FIG. 4 illustrates that it is within the purview of the invention to use a plurality of rings 10 connected by flexible crossties 16 without the change in cross-sectional area occurring at the reverse bends 12 and 14. While the embodiments in FIGS. 5-8 are preferred, it is within the purview of the invention to provide a stent with a multiplicity of rows 10 of undulating wire components which are connected by one or more crossties 16, each of which have at least one bend so that upon radial expansion into the position shown in FIGS. 2 and 11, the crossties 16 continue to retain flexibility in at least one but preferably more directions. Thus, the individual rings 10 have longitudinal flexibility and may rotate to some degree with respect to each other, all to conform to the tortuous path in which the stent S may be placed. By adding the change in the cross-sectional area feature, as shown in FIGS. 5-8, by using one or more of those features in a single stent, a stent is produced that is flexible, yet when expanded, retains its flexibility and is not subjected to stress to a significant degree at reversing bends after complete radial expansion. By focusing the stress occurring during radial expansion to a particular point outside the reversing bend, a simple-to-make construction occurs which addresses the concerns of some of the prior art designs which have tackled this problem by using varying degrees of curvature, such as European application No. 0662307, assigned to Advanced Cardiovascular Systems. This design, with the flexible crossties 16, represents a considerably more flexible design than rolled up coil springs such as that illustrated in U.S. Pat. No. 4,969,458. Crossties which are essentially straight, such as those illustrated in U.S. Pat. No. 5,421,955, do not afford the flexibility realized by the stent S of the present invention. It should be noted that as more bulk is presented at the transition between segments such as 22 and 24 in FIG. 9, the more likely is the bending to occur when subjected to radial expansion, as illustrated schematically by force F. Thus, designs that use doubled up wires at the apex, such as European application No. 0421729, assigned to Medtronic, exacerbate the bending results shown in FIG. 9, as well as increasing the stiffness of the stent and the force necessary for radial expansion of each of its individual rings. Additionally, by use of crossties which are coiled springs which protrude out of the cylindrical surface defined by the stent S, additional complications are created since the crossties will intrude into the vascular wall, creating additional irritation to the patient or worse damage if there is penetration of the vascular wall.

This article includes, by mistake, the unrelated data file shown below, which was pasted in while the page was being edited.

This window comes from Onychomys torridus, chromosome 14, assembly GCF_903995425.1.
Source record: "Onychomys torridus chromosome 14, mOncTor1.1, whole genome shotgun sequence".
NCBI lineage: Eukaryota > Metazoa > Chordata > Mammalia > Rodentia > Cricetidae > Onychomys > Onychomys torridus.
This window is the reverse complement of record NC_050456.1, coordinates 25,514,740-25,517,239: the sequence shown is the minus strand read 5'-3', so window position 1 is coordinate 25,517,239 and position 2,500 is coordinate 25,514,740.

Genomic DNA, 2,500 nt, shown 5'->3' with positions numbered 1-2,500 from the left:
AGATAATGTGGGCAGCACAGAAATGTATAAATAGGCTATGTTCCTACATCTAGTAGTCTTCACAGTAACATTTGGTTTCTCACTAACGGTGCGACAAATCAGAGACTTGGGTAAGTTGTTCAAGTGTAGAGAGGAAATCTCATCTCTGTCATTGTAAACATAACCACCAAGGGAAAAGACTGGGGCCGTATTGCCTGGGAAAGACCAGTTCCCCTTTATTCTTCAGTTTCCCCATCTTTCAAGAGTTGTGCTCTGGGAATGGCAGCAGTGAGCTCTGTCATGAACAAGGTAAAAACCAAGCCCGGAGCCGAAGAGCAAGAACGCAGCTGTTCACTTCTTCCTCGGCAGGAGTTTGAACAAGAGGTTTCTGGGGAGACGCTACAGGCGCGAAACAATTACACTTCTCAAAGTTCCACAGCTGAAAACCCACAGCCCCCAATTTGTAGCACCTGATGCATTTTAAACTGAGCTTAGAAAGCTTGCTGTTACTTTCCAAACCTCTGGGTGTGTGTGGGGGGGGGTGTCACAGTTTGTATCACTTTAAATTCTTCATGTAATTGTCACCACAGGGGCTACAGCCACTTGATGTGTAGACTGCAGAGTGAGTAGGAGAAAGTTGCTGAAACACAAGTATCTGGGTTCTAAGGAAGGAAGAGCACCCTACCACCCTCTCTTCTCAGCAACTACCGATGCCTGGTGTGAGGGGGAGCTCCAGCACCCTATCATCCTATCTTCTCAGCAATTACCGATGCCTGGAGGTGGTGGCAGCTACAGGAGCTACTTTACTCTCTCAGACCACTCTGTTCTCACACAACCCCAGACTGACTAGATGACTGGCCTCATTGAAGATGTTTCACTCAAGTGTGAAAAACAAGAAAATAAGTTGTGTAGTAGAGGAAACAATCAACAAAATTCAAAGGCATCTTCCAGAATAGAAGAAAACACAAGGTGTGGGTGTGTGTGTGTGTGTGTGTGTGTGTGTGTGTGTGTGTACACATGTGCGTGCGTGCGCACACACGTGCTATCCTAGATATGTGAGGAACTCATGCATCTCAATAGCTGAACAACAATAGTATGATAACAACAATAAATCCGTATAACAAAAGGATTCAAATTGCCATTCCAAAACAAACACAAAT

Accordingly, the above-described stent S of the present invention has the advantages of flexibility in view of the unique crossties which are used. The crossties remain in the cylindrical surface defined by the shape of the stent S, even upon radial expansion. The crossties 16 retain their flexibility, even after full radial expansion occurs. By use of the cross-sectional area changes, the applied stresses from radial expansion are focused to this transition zone as opposed to other places, such as the return bends. By focusing the deformation to the transition zone, stress is minimized or reduced in the reverse bend section, such as 12 or 14, and further the tendency of the reverse bends such as 12 or 14 to protrude out of the cylindrical surface defined by the stent S is greatly reduced, if not eliminated.
The foregoing disclosure and description of the invention are illustrative and explanatory thereof, and various changes in the size, shape and materials, as well as in the details of the illustrated construction, may be made without departing from the spirit of the invention.
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|Clasificación de EE.UU.||623/1.15, 623/1.16, 623/1.17|
|Clasificación internacional||A61F2/06, A61F2/00, A61F2/90|
|Clasificación cooperativa||A61F2/91, A61F2250/0036, A61F2002/91533, A61F2230/0054, A61F2250/0071, A61F2/915, A61F2002/91558, A61F2230/0013|
|Clasificación europea||A61F2/91, A61F2/915|
|7 Oct 2004||REMI||Maintenance fee reminder mailed|
|21 Mar 2005||LAPS||Lapse for failure to pay maintenance fees|
|17 May 2005||FP||Expired due to failure to pay maintenance fee|
Effective date: 20050320